WASHINGTON, Sept. 17, 2014 – State ballot initiatives to mandate labeling food products made with genetically modified ingredients (GMOs) will re-appear this fall in Colorado and Oregon.  As food makers and their trade groups, including the Grocery Manufacturers Association, amass funds to fight the initiatives that they say would raise costs, their member companies are also trying to get a better read on consumer’s attitudes about the topic.

According to a survey of GMO knowledge commissioned by Charleston Orwig, consumers are confused and conflicted about GMO foods and the companies behind them. Although they see that GMO seeds can help produce crops in drought-stricken areas, 39 percent of those surveyed said they are concerned about potential health issues related to GMO foods. A turn toward “natural” and organic products is not unnoticed by large food makers, who are investing in the trend while also fighting mandatory GMO labels.  

General Mills announced this month it will buy an organic food company for $820 million. Annie's Homegrown, which says its sources its ingredients to avoid GMOs, offers over 145 products and has over 35,000 retail locations in the U.S. and Canada. General Mills is eager to add Annie’s to its brand family, especially since Annie’s made $204 million in sales last year, a 20 percent jump from 2013.

"Consumers know and trust the Annie's brand,” Jeff Harmening, executive VP for U.S. retail at General Mills, said in a statement. “Annie's consumers are passionate about the brand, and we're committed to maintaining the great tasting products that Annie's consumers love and trust."

Anna Lappé, a sustainable food activist and the founder of the Small Planet Institute, said the acquisition may be viewed differently by organic food enthusiasts.  While some are glad Annie’s products will reach more consumers, others are doubtful that the brand will stay true to its roots under General Mills, one of the world’s largest food makers, which markets many processed foods made with GMO ingredients.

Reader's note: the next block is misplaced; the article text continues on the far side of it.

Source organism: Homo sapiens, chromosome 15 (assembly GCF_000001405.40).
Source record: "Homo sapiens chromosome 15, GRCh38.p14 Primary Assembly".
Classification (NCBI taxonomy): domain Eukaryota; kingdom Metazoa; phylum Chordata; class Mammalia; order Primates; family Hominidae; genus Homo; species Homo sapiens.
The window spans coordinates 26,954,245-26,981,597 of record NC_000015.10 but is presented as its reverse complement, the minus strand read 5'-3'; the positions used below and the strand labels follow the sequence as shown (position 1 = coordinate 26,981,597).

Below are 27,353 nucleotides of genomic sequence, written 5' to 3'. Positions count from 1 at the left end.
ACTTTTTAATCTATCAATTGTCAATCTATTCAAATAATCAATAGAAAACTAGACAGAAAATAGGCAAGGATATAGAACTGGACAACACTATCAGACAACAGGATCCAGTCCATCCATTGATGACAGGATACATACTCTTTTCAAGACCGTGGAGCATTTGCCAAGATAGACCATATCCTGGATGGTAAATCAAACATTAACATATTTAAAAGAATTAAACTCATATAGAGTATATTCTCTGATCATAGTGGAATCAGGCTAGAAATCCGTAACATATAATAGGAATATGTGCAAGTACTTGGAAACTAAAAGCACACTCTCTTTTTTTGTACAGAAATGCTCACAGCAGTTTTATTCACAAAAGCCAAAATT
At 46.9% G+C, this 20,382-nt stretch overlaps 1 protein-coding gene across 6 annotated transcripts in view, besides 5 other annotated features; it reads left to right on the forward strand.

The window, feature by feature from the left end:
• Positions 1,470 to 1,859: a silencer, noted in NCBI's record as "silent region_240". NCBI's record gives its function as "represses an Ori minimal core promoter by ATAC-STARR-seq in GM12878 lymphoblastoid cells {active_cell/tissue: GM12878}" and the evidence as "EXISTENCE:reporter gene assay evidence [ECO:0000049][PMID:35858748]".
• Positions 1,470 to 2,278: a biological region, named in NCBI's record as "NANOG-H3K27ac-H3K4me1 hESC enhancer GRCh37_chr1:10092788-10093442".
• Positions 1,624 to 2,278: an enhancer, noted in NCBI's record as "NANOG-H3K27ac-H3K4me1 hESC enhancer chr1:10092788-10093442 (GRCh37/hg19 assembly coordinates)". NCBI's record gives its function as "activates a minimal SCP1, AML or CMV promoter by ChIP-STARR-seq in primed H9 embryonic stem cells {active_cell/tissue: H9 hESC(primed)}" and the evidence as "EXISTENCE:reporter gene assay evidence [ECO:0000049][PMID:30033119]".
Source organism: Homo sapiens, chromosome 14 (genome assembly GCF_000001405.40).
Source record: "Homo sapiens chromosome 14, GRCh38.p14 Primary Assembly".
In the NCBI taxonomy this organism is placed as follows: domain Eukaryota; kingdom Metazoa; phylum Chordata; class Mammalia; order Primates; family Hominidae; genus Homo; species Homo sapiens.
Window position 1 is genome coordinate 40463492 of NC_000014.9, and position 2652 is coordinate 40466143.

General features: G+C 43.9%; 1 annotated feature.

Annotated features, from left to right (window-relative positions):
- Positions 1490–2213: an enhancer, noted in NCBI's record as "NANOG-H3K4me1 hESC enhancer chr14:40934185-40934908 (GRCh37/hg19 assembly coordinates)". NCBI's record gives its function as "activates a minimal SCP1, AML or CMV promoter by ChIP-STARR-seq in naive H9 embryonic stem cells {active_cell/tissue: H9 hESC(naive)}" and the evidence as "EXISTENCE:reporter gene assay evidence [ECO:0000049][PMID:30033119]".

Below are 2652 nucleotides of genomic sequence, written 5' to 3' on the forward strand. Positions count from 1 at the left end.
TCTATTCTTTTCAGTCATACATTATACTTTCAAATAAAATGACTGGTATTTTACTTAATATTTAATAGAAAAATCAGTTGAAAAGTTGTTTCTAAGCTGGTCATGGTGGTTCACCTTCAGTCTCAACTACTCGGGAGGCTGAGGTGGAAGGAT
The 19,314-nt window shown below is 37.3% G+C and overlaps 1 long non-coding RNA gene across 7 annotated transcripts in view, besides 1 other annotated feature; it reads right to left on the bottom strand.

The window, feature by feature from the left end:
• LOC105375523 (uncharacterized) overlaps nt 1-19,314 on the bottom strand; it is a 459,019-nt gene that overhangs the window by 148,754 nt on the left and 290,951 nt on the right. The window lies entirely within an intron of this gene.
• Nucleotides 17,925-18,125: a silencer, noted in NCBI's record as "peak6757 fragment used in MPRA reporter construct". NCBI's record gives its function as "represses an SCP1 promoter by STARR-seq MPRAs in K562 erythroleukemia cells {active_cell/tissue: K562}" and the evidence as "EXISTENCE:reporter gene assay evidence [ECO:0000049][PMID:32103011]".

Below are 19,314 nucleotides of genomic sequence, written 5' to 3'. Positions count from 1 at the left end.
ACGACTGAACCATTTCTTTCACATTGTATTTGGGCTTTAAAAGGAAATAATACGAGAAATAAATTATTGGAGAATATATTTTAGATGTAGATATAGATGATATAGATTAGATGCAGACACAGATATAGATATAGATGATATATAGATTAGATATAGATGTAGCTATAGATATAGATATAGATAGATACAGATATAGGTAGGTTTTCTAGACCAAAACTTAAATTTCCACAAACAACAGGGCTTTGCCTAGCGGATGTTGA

Datassential's Maeve Webster, who helped conduct and analyze the Charleston Orwig research, said consumer responses show that “GMO is a topic that is widely discussed but little understood.”  She pointed out that half of the 1,000 consumers in the survey said they do not know what food items are genetically modified. 

More than 75 percent of the survey respondents believe they have some understanding of GMOs beyond basic awareness, with 13 percent reporting "very in-depth" understanding, 31 percent "good" understanding and 33 percent "fair."

The 13 percent of consumers who report "very in-depth understanding" of GMOs are least likely to be interested in benefits, are most likely to perceive disadvantages and most interested in a ban at the federal level.

However, 41 percent of those surveyed said they are interested in learning about the potential benefits of GMOs. “Our survey suggests there is opportunity for food-chain marketers to identify and engage with this group of consumers to communicate how they and their families benefit when food is produced using GMOs,” Marcy Tessmann, president of Charleston Orwig, said in a statement.

Notably, 40 percent of consumers surveyed said they are “interested” in GMO retail labels. Additionally, 39 percent agreed that GMOs cause health and physical issues, while 30 percent disagreed.

Lappé said the concerns about GMOs she hears often stem from confusion about the products.  “Transparency is the most important aspect,” she said, adding that some consumers felt blindsided when they heard that food companies started including GMO ingredients in products in the 1990s.

Annie’s CEO John Foraker said that General Mills will help distribute the company’s products to a wider audience, but also maintain Annie’s mission “through nourishing foods, honest words and conduct that is considerate and forever kind to the planet.”

"Powerful consumer shifts toward products with simple, organic and natural ingredients from companies that share consumers' core values show no signs of letting up,” Foraker added. “Partnering with a company of General Mills' scale and resources will strengthen our position at the forefront of this trend.”


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